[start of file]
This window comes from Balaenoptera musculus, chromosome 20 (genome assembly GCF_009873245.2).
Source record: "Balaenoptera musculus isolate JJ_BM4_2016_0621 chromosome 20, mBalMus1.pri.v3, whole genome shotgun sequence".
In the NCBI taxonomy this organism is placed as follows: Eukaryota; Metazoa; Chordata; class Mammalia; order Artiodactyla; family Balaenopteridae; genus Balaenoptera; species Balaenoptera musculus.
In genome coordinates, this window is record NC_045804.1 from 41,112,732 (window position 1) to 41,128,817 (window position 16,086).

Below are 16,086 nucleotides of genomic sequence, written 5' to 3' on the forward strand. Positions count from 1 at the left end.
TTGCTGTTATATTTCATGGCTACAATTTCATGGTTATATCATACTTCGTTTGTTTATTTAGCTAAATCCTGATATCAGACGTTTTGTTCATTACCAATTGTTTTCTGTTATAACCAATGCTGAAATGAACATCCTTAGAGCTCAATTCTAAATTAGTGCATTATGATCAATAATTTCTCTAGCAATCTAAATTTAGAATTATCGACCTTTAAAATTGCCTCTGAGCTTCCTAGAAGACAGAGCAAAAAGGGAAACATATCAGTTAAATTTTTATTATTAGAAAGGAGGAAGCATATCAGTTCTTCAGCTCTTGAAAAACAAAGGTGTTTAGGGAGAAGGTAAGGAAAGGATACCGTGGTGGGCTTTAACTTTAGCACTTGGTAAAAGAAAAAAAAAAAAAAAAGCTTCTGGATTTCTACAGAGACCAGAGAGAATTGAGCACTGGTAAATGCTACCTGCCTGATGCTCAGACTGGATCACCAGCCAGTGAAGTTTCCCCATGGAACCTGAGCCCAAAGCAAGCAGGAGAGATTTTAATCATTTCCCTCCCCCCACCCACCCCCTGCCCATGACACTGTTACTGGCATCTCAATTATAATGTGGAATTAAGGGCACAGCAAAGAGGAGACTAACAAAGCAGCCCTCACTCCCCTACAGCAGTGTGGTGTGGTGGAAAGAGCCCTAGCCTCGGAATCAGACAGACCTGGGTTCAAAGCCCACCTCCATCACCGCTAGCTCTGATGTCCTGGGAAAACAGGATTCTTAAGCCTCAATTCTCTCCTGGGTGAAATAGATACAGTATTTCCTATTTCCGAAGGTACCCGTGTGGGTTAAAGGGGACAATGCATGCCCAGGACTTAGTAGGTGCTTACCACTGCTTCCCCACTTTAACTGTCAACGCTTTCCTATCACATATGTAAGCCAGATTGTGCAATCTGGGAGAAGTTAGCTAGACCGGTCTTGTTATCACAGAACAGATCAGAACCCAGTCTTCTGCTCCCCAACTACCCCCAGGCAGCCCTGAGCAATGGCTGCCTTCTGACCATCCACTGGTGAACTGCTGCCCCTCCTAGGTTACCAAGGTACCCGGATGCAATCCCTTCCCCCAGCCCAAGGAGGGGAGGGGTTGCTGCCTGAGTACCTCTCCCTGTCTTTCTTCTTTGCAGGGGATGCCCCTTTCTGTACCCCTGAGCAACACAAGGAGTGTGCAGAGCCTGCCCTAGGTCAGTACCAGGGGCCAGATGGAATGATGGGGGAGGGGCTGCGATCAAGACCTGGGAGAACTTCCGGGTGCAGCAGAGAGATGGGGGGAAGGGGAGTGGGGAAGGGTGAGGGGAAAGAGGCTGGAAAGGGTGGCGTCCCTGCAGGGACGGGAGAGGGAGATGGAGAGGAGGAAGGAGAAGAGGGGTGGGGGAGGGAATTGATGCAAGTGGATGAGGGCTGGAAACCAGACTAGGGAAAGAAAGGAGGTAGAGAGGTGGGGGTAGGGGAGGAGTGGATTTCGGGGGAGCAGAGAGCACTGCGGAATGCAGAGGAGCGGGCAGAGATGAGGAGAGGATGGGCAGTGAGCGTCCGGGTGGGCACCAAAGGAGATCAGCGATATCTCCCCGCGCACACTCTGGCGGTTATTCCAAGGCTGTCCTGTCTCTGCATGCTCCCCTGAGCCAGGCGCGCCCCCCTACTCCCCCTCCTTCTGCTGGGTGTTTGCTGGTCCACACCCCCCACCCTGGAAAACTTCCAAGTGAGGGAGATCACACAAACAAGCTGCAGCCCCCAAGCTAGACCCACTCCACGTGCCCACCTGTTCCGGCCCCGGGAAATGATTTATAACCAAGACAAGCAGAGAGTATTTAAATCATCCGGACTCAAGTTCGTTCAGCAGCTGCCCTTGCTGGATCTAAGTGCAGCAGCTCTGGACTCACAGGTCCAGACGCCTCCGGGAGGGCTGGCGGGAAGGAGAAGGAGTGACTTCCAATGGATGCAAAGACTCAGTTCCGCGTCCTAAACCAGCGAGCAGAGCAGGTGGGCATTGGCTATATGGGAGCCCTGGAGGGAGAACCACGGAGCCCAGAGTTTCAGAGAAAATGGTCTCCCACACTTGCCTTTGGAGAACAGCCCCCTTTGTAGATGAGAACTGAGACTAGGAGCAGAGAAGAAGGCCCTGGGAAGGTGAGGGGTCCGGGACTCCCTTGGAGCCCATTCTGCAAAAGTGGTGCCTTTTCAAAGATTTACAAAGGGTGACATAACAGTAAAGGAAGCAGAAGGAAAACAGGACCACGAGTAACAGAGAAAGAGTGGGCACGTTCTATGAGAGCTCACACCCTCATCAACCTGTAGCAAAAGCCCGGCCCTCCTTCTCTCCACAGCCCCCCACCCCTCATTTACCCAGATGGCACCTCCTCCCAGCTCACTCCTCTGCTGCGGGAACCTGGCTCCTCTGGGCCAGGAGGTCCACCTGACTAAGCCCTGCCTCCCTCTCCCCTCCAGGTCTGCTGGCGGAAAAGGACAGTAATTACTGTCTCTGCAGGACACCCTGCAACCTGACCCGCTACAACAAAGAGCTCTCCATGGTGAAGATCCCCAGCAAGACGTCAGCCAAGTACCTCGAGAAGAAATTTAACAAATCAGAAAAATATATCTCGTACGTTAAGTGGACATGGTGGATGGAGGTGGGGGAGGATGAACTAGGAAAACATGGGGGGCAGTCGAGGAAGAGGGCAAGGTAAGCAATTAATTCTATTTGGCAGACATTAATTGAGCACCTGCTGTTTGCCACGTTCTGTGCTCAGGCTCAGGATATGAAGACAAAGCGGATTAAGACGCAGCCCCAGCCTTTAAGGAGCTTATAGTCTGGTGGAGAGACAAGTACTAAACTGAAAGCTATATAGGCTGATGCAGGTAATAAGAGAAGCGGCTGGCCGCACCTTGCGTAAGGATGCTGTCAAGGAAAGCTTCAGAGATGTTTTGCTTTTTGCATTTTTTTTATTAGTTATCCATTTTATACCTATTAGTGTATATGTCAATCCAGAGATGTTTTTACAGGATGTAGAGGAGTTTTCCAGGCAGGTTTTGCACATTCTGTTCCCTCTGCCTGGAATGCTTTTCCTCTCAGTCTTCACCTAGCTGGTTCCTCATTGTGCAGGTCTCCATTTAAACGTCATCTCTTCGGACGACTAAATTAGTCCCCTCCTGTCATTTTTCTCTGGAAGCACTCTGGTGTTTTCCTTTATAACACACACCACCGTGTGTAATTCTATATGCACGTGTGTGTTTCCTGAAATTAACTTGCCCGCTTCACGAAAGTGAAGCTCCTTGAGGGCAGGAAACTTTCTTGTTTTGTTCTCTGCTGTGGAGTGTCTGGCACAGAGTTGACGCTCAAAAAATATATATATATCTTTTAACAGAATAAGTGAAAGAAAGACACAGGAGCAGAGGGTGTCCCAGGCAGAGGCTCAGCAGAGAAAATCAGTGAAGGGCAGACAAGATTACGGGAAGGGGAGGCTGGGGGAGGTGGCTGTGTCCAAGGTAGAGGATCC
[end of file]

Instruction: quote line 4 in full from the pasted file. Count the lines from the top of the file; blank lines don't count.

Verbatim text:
In genome coordinates, this window is record NC_045804.1 from 41,112,732 (window position 1) to 41,128,817 (window position 16,086).